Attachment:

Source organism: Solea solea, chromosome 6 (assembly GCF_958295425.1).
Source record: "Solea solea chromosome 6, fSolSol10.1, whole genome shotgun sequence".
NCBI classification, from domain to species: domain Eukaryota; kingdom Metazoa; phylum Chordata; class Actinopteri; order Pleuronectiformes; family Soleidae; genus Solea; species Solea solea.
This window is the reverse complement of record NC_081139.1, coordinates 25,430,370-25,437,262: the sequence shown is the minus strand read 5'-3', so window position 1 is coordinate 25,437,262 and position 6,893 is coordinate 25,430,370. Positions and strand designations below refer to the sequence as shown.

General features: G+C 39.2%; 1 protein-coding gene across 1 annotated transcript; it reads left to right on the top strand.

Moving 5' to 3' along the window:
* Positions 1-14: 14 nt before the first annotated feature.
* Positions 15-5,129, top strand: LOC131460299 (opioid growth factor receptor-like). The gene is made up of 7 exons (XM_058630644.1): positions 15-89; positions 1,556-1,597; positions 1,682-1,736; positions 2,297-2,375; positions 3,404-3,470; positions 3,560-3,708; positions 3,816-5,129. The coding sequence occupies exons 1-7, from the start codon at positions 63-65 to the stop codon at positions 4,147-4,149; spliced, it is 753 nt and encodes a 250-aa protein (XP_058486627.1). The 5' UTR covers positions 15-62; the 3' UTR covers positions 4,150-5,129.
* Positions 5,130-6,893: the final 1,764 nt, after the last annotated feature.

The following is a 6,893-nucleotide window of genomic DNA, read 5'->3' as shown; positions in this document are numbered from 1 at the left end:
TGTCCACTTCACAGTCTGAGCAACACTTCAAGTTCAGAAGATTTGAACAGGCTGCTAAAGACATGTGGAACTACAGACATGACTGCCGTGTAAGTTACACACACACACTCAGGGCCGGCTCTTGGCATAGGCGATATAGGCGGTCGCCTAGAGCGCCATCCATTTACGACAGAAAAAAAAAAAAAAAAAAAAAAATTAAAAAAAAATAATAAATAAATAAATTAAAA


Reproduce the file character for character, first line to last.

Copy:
Source organism: Solea solea, chromosome 6 (assembly GCF_958295425.1).
Source record: "Solea solea chromosome 6, fSolSol10.1, whole genome shotgun sequence".
NCBI classification, from domain to species: domain Eukaryota; kingdom Metazoa; phylum Chordata; class Actinopteri; order Pleuronectiformes; family Soleidae; genus Solea; species Solea solea.
This window is the reverse complement of record NC_081139.1, coordinates 25,430,370-25,437,262: the sequence shown is the minus strand read 5'-3', so window position 1 is coordinate 25,437,262 and position 6,893 is coordinate 25,430,370. Positions and strand designations below refer to the sequence as shown.

General features: G+C 39.2%; 1 protein-coding gene across 1 annotated transcript; it reads left to right on the top strand.

Moving 5' to 3' along the window:
* Positions 1-14: 14 nt before the first annotated feature.
* Positions 15-5,129, top strand: LOC131460299 (opioid growth factor receptor-like). The gene is made up of 7 exons (XM_058630644.1): positions 15-89; positions 1,556-1,597; positions 1,682-1,736; positions 2,297-2,375; positions 3,404-3,470; positions 3,560-3,708; positions 3,816-5,129. The coding sequence occupies exons 1-7, from the start codon at positions 63-65 to the stop codon at positions 4,147-4,149; spliced, it is 753 nt and encodes a 250-aa protein (XP_058486627.1). The 5' UTR covers positions 15-62; the 3' UTR covers positions 4,150-5,129.
* Positions 5,130-6,893: the final 1,764 nt, after the last annotated feature.

The following is a 6,893-nucleotide window of genomic DNA, read 5'->3' as shown; positions in this document are numbered from 1 at the left end:
TGTCCACTTCACAGTCTGAGCAACACTTCAAGTTCAGAAGATTTGAACAGGCTGCTAAAGACATGTGGAACTACAGACATGACTGCCGTGTAAGTTACACACACACACTCAGGGCCGGCTCTTGGCATAGGCGATATAGGCGGTCGCCTAGAGCGCCATCCATTTACGACAGAAAAAAAAAAAAAAAAAAAAAAATTAAAAAAAAATAATAAATAAATAAATTAAAA